3. Offer freebies and incentives for returnees
Who doesn’t like to get free stuff? I know I do! I’ve seen a lot of e-commerce websites displaying a welcome banner for returning customers, and offering them an exclusive discount just for returning to the site. You may also use this kind of strategy for your site, but you will have to use plugins or apps to generate this kind of functionality.
Another strategy is by gamifying the browsing experience in your site. For example, you can encourage them to visit more often by giving away points for their visits. As they accumulate these points, they can exchange the points for special rewards or tokens.
Other Google Analytics Metrics To Monitor
Website owners who use Google Analytics can find advice on how to improve their website following, by monitoring the data available in the interface. Here are some of the best and most helpful analytics metrics that you might have missed out on, aside from returning visitors:
- Audience > Demographics: You can get an overview of the profile of the people who visit your pages, based on age and gender. This is helpful if you want to either target a specific age group or customize your site to favor a particular gender more than the other.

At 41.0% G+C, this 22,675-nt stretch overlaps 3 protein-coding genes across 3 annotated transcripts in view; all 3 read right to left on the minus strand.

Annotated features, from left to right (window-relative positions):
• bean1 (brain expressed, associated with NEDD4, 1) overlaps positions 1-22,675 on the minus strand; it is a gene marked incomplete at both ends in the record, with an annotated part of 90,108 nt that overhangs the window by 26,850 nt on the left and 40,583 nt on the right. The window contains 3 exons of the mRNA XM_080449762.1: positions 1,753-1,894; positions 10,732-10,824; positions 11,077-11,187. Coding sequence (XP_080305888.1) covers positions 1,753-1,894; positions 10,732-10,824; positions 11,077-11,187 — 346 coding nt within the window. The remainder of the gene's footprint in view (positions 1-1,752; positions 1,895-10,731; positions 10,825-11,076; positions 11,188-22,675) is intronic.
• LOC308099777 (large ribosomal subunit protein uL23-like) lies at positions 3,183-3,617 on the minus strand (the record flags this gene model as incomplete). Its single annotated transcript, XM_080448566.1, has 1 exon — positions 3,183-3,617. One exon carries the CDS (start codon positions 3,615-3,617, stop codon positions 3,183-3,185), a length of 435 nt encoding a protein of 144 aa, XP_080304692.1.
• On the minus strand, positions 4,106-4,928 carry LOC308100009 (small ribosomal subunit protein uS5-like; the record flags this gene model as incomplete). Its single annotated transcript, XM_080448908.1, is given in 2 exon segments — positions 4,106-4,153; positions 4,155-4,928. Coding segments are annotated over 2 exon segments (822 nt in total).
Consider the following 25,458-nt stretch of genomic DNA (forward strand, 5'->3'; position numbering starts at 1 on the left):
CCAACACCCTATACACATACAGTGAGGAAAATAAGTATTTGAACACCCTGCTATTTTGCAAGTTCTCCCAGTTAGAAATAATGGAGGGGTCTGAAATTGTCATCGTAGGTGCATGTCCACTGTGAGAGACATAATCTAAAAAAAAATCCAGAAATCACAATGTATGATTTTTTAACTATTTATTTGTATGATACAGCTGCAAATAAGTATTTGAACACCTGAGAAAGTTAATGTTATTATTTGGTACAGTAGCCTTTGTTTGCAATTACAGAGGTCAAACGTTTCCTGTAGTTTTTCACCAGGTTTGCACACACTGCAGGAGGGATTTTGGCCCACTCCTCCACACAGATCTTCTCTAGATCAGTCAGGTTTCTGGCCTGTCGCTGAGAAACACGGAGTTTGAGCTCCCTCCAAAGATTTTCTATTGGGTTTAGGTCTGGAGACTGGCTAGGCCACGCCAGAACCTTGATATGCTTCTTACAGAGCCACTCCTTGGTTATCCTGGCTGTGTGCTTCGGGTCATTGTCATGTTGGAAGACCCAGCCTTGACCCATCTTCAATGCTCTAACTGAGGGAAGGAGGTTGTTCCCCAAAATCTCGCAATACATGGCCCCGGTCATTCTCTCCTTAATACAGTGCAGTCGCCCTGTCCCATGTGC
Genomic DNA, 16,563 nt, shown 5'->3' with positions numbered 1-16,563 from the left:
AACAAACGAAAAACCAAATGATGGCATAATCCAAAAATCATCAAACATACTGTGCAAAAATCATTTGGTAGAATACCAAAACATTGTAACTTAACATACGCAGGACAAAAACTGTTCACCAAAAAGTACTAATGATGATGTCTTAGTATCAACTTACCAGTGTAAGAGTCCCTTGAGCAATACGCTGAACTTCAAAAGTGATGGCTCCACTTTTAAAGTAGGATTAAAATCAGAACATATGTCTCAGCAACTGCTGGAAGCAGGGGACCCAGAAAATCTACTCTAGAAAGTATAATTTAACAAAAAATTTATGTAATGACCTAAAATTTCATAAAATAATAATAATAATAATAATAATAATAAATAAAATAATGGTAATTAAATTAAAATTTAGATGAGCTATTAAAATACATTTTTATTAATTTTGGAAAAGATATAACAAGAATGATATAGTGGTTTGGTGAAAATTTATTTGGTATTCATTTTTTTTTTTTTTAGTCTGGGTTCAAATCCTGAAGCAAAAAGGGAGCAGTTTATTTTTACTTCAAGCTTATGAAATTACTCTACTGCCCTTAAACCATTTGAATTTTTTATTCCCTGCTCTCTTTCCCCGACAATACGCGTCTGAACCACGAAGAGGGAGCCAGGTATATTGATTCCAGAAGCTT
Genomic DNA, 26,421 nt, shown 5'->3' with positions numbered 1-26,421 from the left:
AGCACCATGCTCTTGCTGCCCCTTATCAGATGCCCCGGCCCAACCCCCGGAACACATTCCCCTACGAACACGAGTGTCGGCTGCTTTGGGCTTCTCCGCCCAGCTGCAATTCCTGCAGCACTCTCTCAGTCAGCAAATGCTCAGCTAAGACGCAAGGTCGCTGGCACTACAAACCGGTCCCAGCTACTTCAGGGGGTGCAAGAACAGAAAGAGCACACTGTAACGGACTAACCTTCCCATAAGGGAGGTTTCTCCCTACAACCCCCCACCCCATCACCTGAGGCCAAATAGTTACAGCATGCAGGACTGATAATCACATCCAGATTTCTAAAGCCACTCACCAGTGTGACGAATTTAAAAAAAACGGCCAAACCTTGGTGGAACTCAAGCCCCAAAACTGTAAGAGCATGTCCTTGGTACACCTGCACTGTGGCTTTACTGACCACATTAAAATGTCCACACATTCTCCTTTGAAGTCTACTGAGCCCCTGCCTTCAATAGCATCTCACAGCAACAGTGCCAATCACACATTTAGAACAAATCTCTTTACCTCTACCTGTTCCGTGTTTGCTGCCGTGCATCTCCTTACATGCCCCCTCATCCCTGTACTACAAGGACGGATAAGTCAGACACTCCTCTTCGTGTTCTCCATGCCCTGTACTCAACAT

- Audience > Geo > Location: If your website is focused on a particular local area, then this data could be helpful to check if you’re reaching the right location. Otherwise, there might be a need to either change your content or shift to another target location.
- Audience > Mobile: Ever wonder what kind of device your site visitors are using to browse through your pages? By checking this data, you can custom-fit your web design and content to a specific device preference. Better yet, make your web design responsive or mobile-friendly to accommodate just about any screen size.
- Acquisition > Channels: This section of Google Analytics shows which channels refer online users to your site. Whether it’s through organic search, social media, direct domain access, or other referrals, knowing the acquisition source lets you zero in on strategies to boost your visibility in referring channels.
- Behavior > Site Content > Landing Pages: The importance of this data lies on the fact that online users will arrive at your website through these landing pages. If you know which pages serve as the most popular landing areas of your site visitors, you can enhance these pages in terms of navigation, advertising, or marketing.
- Behavior > Site Speed: Everybody wants to wait for the page to load… said no one ever! At this day and age when internet speeds are blazingly fast, your pages should load quickly. This information from Google Analytics helps you to check the average page loading time. From this, you can troubleshoot problem areas in terms of page loading speed.
Resting on your laurels is never a good idea when you want to stay on top of the competition. By making use of Google Analytics data – and now that you know the importance of the data on returning visitors – you can maximize the potential of your website to reach more people. You may also find your website slowly inching its way to the top of search results.